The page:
Khmer Rouge prison chief indicted

Guek Eav, also known as Duch, is accused of overseeing the torture of 14,000 people.

    Tuol Sleng prison is now a genocide museum [File: EPA]

    The jail is now a museum to commemorate the victims of the Khmer Rouge's killings.

    Duch has been in custody since 1999, and was transferred into the custody of the tribunal in July 2007.

    'Important moment'

    Peter Foster, a spokesman for the tribunal, said that the announcement marked another "important moment in the history of the court".

    He said that the indictment sets the stage for the first trial of the tribunal, which began its work in early 2006.

    No date has yet been set for Duch's trial, but officials have previously said it is expected to begin before the end of October and could last up to four months.

    Five-judge panel

    Duch will be tried by a panel of five judges, three Cambodian, one French and one New Zealander, according to a pact agreed between Cambodia and the UN in 2003.

    Four other former senior members of the Khmer Rouge are also being held by the tribunal facing charges of crimes against humanity and war crimes.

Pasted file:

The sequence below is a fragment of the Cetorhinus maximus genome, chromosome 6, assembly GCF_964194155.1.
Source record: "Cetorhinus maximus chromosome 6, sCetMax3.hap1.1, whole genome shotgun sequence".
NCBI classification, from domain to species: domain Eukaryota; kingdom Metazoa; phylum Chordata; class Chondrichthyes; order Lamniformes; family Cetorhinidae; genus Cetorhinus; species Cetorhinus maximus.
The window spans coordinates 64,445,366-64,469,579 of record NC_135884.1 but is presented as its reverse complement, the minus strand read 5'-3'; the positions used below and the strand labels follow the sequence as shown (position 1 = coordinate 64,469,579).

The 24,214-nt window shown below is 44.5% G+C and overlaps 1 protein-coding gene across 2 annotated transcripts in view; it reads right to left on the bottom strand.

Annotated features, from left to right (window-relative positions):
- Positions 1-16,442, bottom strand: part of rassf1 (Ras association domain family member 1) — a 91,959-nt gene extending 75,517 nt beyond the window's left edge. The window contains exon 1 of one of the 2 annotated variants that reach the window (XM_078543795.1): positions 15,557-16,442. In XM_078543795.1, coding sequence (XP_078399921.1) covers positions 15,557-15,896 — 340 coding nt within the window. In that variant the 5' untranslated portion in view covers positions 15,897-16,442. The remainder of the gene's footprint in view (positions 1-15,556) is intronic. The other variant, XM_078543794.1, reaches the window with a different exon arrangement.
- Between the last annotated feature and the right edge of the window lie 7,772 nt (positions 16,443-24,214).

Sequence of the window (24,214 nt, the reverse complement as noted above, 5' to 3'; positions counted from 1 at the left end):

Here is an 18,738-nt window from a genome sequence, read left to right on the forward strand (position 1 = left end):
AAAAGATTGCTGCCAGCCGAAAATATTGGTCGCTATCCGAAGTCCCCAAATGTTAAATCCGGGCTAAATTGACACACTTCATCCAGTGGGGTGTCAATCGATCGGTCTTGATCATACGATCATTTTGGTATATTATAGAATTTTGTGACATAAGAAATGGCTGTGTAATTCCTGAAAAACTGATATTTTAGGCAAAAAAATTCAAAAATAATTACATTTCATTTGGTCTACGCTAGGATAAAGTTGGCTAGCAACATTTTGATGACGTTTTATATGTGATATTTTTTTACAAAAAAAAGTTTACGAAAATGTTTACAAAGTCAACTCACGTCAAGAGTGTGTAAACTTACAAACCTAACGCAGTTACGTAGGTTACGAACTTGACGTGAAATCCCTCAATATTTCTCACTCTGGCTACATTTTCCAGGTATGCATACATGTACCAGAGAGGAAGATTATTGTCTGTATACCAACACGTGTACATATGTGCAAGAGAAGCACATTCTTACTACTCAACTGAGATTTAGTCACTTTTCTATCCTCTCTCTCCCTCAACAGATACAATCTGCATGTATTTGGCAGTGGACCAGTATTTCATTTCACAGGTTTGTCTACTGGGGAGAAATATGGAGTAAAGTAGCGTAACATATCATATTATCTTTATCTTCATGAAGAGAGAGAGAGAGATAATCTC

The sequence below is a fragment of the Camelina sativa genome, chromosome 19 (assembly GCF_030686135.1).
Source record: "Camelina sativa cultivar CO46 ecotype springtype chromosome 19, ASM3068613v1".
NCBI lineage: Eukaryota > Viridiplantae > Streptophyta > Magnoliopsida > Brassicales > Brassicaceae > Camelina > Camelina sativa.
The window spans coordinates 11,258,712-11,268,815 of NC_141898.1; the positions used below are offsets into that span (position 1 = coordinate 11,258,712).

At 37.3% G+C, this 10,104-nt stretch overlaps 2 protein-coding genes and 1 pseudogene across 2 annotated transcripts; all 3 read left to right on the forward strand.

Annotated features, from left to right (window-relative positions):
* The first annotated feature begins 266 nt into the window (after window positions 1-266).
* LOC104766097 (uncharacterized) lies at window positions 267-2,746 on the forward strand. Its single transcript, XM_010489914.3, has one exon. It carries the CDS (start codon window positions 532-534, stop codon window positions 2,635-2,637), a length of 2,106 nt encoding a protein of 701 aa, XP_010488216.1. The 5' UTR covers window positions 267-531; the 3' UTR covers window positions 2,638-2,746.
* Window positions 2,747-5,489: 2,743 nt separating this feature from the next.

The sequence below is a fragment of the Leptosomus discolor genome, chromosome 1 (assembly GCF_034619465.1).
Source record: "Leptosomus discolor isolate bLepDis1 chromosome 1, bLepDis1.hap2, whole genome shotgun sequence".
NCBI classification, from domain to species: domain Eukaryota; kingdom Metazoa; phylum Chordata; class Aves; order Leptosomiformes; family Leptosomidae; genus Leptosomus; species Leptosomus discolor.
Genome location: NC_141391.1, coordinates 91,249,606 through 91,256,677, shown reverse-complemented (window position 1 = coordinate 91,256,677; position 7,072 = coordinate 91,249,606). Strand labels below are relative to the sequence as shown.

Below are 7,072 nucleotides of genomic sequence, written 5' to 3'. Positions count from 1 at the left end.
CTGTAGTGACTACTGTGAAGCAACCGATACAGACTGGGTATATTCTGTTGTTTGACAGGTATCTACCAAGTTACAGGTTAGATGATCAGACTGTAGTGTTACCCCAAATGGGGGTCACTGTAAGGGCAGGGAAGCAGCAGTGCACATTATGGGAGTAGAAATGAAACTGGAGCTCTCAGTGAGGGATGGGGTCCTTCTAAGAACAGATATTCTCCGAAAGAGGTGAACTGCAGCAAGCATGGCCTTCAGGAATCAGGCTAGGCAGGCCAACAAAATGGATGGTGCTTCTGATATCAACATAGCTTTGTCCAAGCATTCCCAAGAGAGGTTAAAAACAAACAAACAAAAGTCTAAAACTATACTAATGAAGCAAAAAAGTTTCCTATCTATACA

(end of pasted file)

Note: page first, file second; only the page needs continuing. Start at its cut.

Up to two million people were executed or died of starvation and overwork as the communist government emptied Cambodia's cities, exiling millions to vast collective farms in a bid to forge an agrarian utopia.

    Money, religion and schools were all abolished under the Khmer Rouge's rule.

    SOURCE: Agencies


    YOU MIGHT ALSO LIKE

    Meet the deported nurse aiding asylum seekers at US-Mexico border

    Meet the deported nurse helping refugees at the border

    Francisco 'Panchito' Olachea drives a beat-up ambulance around Nogales, taking care of those trying to get to the US.

    The rise of Pakistan's 'burger' generation

    The rise of Pakistan's 'burger' generation

    How a homegrown burger joint pioneered a food revolution and decades later gave a young, politicised class its identity.

    'We will cut your throats': The anatomy of Greece's lynch mobs

    The brutality of Greece's racist lynch mobs

    With anti-migrant violence hitting a fever pitch, victims ask why Greek authorities have carried out so few arrests.